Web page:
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Back to School Cheat Sheet for Anxious Kids

Back to School AnxietyThe other day I got an email from a dedicated school counselor asking for tips to share with parents about the back to school anxieties that are keeping everyone up at night. Every August we get that uneasy transition-y feeling-- even if it's been decades since we had to gather our school supplies and get on the bus! Though most kids navigate these transitions well and settle into routines within a couple weeks, that doesn't mean there aren't some back to school worries and fears. Here are some ideas for parents and school personnel to help kids manage those worries, put them in their place, and have a great start to the school year. Here's to less worry all around!

 

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How to Talk to Kids in the Wake of Tragedy

Tragedy

In the aftermath of tragedy it is hard for adults to cope and harder still to know what to say to kids to help them manage their emotions: fear, grief, and uncertainty. The Child Mind Institute has published an excellent guide for parents, medical professionals, mental health professionals, teachers, and clergy with printable pdf pages. Please share widely. Click here for more ideas. Thank you for your help in making the world a safer place for us all. 

 

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Countdown to College: How to Prepare Your Student (and Yourself) Emotionally and Practically

PreCollegeBingo

Do you have a student starting college in a few weeks? If you and your student are feeling anxious about this transition it's totally to be expected. How could it be otherwise? Our second child is leaving the nest and while I'm confident that she is ready, much to her chagrin-- I wrote this blogpost about continuing to hound, I mean teach about being responsible-- emotionally and practically. Because, let's face it, roommates and friends may not be charmed by things like: being late, not having your keys, leaving dirty dishes around, etc etc. At our house we even made a Bingo game for practicing new skills (because that's just the kind of people we are....). So, with our daughter's gracious permission, and it must be said, she is a wonderful human being...I'm sharing it here. In addition, here are lots of ideas for emotional and practical preparation for a great start to college. Maybe you'll make a bingo card too-- or at least talk about it. OK, yes, this might just cue the eye rolling, but parents-- we know what we're talking about even though our kids may never admit it. Right? Best wishes to all for a great start to college!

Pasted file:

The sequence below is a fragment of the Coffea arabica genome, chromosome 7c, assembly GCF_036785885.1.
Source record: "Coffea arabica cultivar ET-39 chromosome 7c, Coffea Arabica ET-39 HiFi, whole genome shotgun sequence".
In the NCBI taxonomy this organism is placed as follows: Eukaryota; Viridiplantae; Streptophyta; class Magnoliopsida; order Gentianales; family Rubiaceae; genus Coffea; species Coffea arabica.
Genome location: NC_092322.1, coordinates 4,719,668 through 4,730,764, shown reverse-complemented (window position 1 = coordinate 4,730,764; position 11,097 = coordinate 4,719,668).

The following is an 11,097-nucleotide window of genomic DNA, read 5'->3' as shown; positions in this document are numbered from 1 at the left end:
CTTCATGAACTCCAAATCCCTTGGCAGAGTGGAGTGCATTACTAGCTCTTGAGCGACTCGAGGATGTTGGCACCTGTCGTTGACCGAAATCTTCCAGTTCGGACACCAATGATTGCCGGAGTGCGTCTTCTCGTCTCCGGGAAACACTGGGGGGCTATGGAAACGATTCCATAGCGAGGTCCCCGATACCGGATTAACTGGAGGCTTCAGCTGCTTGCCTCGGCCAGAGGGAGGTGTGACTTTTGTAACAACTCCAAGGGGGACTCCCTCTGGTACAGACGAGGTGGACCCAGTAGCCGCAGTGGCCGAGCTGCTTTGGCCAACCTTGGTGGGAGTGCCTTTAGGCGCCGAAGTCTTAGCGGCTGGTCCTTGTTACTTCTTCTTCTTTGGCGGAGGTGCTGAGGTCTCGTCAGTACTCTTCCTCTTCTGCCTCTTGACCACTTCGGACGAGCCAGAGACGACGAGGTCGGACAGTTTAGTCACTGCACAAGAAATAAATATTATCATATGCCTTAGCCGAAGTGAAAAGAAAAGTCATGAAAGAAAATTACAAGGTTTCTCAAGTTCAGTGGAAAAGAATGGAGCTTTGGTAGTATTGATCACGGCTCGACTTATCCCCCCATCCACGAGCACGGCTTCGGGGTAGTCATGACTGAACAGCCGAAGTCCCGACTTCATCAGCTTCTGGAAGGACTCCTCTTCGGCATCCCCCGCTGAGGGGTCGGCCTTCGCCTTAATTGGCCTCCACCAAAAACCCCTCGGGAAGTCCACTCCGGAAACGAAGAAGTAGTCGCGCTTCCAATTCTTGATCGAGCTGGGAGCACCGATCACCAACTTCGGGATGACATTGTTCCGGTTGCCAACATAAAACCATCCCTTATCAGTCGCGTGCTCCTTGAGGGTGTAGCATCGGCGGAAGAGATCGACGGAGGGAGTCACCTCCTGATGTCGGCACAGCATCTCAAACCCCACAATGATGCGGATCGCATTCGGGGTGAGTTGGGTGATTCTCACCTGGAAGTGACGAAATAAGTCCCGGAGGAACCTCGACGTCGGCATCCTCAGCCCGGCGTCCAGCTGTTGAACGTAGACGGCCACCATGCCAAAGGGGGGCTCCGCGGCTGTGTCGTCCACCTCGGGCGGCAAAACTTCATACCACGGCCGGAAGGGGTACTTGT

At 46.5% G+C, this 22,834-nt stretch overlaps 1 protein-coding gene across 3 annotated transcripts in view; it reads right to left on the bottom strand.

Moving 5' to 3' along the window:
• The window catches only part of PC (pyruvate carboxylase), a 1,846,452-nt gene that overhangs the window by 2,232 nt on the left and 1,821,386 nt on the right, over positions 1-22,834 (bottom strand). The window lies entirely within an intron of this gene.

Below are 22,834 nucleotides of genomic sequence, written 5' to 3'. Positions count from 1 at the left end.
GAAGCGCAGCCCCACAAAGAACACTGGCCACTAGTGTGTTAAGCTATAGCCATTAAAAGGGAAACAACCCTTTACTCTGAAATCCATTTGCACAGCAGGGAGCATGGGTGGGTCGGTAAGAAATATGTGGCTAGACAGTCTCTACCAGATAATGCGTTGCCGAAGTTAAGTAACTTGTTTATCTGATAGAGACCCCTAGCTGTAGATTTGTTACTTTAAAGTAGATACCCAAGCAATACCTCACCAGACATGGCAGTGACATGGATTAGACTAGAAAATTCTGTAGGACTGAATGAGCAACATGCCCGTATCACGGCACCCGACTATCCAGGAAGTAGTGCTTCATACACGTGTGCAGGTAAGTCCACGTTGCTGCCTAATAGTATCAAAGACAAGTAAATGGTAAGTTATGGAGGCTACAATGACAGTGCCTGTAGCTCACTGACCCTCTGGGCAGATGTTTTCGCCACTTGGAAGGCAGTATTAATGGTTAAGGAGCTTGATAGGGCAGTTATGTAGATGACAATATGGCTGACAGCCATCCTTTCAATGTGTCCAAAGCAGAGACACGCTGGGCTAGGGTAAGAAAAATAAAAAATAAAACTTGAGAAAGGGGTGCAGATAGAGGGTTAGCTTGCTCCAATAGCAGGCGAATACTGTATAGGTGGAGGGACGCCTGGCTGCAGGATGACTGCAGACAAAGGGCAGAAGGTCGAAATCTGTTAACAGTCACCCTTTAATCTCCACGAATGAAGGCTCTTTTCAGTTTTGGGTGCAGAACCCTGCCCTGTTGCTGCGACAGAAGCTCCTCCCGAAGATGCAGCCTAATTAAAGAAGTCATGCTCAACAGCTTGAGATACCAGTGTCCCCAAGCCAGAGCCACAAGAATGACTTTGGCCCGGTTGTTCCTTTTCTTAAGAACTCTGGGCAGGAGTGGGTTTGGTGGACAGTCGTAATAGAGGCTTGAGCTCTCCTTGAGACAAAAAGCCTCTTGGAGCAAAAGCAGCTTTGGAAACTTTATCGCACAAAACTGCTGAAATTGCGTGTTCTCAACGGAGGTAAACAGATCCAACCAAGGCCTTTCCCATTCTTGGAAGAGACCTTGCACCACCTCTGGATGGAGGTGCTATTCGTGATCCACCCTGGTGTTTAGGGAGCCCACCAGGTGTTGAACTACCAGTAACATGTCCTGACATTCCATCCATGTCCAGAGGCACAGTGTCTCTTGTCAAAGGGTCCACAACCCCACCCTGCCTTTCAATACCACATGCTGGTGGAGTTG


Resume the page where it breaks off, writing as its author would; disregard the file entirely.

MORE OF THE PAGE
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Rethinking the Path to Empathy: When it's Hard to Connect, Step into Your Own Shoes First

EmpathyWhat is the path to empathy? We have all been urged (or at times, chided) to "step into someone else's shoes," But just as we might strain to comprehend the extent of the physical pain someone is experiencing when they look so normal, so like us on the outside, we can strain to fathom the extent of emotional distress others endure in the absence--to us-- of a good enough cause. In other words, try as we might, someone else's shoes just might not fit. That's OK. We don't have to understand what someone else is feeling, we just have to want to. Instead of doing the far stretch into someone else's shoes, as fellow human beings we all understand suffering-- whether from anxiety, or loss, or pain, so we can step into our own shoes, flip through our own feelings of vulnerability and find a "good enough" empathic match. Here are some ideas to run with (in your empathy shoes!). Here's to less worry and more empathy all around.

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Looking At Anxiety Through the Lens of "Little Panic"